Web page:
GM Preparing to Rent Your Car: Report

Steph Willems
by Steph Willems

Only if you choose to, it seems. After launching its Maven ride-sharing service in numerous U.S. cities, as well as Canada’s largest population center, sources claim General Motors wants to expand the service to privately owned vehicles.

In other words, you’ll be able to make your own GM car available via the automaker’s app-based Maven service, generate income from short-term renters, while GM takes part of the cut. If the plan goes ahead, let’s hope your renters aren’t as slovenly as these ones.

Sources close to the matter tell Bloomberg (via Automotive News) the automaker plans to launch a pilot program early this summer. By expanding its Maven service, launched in 2016, GM stands to gain additional revenue through its retail sales, while still putting GM vehicles in the hands of prospective buyers. Right now, all Maven vehicles are GM-owned.

Talk about squeezing extra juice from the orange.

The appeal for GM goes beyond this. In some cases, new-car affordability might only be reached if the buyer knows they can turn their vehicle into an Airbnb on wheels. It’s not a new idea; upstart peer-to-peer car sharing services like Turo already exist in some markets. As the mobility realm grows (and the new car market cools), GM clearly wants to remain at the forefront. Maven gives it a good starting point to grow from.

Renting out your own car means taking on more risk, so there’s an insurance aspect to the deal. Maven provides liability coverage for its renters, whether they are short-term or longer-term drivers booking a car through Maven Gig. Owners renting out their personal car through Turo can choose to purchase a commercial insurance plan through the service’s partners or add the protection through their own provider (if offered).

How GM plans to tackle the insurance issue, should it move forward with the peer-to-peer Maven plan, isn’t yet known.

[Image: General Motors]

Steph Willems
Steph Willems

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4 of 33 comments
  • Geozinger Geozinger on Mar 13, 2018

    The headline to this post is *HIGHLY* misleading. I initially thought GM was somehow forcing you to rent your own car. I sense a bit of shame from many posters here... I think there's a time in their past where they themselves abused rentals, which kind of explains the "oh I'd never rent my car out" type of statements. I share in a bit of this guilt myself. Also, I'll admit to not understanding this aspect of the gig economy. But for folks who are comfortable with it, more power to them...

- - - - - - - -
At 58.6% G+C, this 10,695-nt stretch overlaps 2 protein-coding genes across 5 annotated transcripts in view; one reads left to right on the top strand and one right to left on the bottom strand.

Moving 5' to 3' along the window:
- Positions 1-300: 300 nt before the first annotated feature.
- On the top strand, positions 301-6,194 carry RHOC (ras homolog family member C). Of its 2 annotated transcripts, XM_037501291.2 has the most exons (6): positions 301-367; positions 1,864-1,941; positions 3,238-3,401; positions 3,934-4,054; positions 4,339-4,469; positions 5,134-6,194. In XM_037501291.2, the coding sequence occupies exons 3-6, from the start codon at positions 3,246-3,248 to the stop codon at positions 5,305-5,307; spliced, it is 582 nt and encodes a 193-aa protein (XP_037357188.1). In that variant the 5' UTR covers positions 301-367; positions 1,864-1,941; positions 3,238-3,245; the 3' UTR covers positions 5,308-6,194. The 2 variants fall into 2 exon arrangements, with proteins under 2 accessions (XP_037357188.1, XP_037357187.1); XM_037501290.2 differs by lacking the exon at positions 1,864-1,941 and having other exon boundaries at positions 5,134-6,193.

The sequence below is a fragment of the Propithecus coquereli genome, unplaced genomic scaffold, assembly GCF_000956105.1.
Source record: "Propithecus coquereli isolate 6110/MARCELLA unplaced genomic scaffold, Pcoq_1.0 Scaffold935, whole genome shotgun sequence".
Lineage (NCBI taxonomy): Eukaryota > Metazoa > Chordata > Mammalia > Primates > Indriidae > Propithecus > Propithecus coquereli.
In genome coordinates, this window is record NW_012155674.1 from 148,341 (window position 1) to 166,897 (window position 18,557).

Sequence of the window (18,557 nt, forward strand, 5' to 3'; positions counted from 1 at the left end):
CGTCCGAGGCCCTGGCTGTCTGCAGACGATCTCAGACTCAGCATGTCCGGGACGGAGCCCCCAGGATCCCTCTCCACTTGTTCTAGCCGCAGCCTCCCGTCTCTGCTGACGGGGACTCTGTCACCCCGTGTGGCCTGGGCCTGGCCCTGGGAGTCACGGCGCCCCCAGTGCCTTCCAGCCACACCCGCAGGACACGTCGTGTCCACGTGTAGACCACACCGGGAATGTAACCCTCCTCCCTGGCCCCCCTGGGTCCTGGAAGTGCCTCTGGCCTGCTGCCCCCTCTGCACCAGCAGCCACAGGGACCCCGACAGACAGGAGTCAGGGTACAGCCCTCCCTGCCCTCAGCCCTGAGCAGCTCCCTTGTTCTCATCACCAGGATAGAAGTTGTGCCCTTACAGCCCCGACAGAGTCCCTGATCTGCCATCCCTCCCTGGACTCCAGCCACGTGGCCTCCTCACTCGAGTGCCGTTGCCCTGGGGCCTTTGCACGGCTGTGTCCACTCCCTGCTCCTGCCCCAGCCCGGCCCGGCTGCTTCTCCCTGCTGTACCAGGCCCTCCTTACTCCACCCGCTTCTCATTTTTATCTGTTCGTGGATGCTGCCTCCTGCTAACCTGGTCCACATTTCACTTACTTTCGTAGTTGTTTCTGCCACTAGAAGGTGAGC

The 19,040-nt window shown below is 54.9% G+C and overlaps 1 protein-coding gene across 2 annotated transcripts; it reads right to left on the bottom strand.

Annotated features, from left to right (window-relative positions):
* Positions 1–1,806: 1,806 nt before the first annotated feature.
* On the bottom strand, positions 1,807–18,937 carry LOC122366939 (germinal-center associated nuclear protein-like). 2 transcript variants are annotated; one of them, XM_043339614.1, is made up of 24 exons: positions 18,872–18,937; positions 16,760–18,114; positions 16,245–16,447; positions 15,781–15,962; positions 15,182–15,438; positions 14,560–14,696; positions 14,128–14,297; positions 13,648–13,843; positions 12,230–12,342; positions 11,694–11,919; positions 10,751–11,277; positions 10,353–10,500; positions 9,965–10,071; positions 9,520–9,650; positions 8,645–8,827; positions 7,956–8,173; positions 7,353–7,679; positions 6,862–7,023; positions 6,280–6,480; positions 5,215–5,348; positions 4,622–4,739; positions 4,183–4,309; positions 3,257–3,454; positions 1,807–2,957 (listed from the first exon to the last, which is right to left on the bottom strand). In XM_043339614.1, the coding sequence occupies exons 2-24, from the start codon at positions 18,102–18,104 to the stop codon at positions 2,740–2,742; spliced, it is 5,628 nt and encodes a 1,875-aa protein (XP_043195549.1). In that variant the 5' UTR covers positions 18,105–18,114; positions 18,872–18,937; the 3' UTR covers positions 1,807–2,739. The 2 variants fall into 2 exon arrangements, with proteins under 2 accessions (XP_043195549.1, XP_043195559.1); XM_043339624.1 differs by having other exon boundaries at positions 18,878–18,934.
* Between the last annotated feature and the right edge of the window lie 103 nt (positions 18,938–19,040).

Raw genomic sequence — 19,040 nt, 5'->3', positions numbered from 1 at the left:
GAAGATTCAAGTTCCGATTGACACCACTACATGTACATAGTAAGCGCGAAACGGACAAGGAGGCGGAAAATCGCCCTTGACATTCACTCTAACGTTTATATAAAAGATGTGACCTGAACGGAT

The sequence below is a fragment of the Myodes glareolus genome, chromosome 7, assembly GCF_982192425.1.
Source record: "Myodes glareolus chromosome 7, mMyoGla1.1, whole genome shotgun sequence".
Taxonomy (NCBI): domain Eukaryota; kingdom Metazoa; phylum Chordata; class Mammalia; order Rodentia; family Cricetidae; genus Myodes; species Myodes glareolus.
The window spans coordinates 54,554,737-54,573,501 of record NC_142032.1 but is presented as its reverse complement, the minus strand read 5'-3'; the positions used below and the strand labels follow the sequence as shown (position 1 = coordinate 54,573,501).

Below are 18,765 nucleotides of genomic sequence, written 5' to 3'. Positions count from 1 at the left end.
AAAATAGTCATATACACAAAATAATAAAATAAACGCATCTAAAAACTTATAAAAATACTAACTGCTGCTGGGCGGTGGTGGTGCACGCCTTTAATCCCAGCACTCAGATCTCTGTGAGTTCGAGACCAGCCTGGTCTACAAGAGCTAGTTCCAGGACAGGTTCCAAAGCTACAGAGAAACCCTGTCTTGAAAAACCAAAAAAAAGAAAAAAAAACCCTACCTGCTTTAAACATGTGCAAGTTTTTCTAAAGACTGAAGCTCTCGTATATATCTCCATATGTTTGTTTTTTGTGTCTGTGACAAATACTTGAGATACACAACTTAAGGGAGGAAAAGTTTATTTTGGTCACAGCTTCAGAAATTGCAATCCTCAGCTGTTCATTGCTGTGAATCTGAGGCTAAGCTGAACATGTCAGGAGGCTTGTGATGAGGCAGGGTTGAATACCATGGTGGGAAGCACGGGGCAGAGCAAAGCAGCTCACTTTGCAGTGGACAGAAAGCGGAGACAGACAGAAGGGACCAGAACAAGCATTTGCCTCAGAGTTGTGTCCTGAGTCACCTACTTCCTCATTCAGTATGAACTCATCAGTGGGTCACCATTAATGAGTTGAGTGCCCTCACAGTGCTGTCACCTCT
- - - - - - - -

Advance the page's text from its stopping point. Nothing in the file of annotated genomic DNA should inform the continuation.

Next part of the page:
• Garrett Garrett on Mar 13, 2018

      No shame here. I would never rent my car out, and I’ve almost never let someone drive my car because I don’t trust other people to show the level of care I show. Why? Because I watch how others behave.

  • Rent out your car, lose your house in the lawsuit. You need to be properly incorporated to protect your assets.

  • Urlik Multi level parking garages are going to be issues as well.
  • Dartman Nice job Healy! A genuine “truth about cars” instead of troll bait.
  • Charlie Oh by the way the steering is so rusted that it actually is loose, and the transmission makes strange whirring and scraping sounds. The car is falling apart from rust.
  • Charlie 78 for my ‘09 Mercury mariner. It has 850k miles on it and leaks oil. It has 9 scratches, deformed bodywork, and severely rusted frame and suspension. When you stand on the duct taped rear bumper, the suspension creaks loudly. Also it has a loud vibration and rod knock, and the driver rear window is falling out. Ps. Don’t they normally have a roof rack and display screen? Cause mine doesn’t.
  • Honda1 More disposable junk from Hyundai.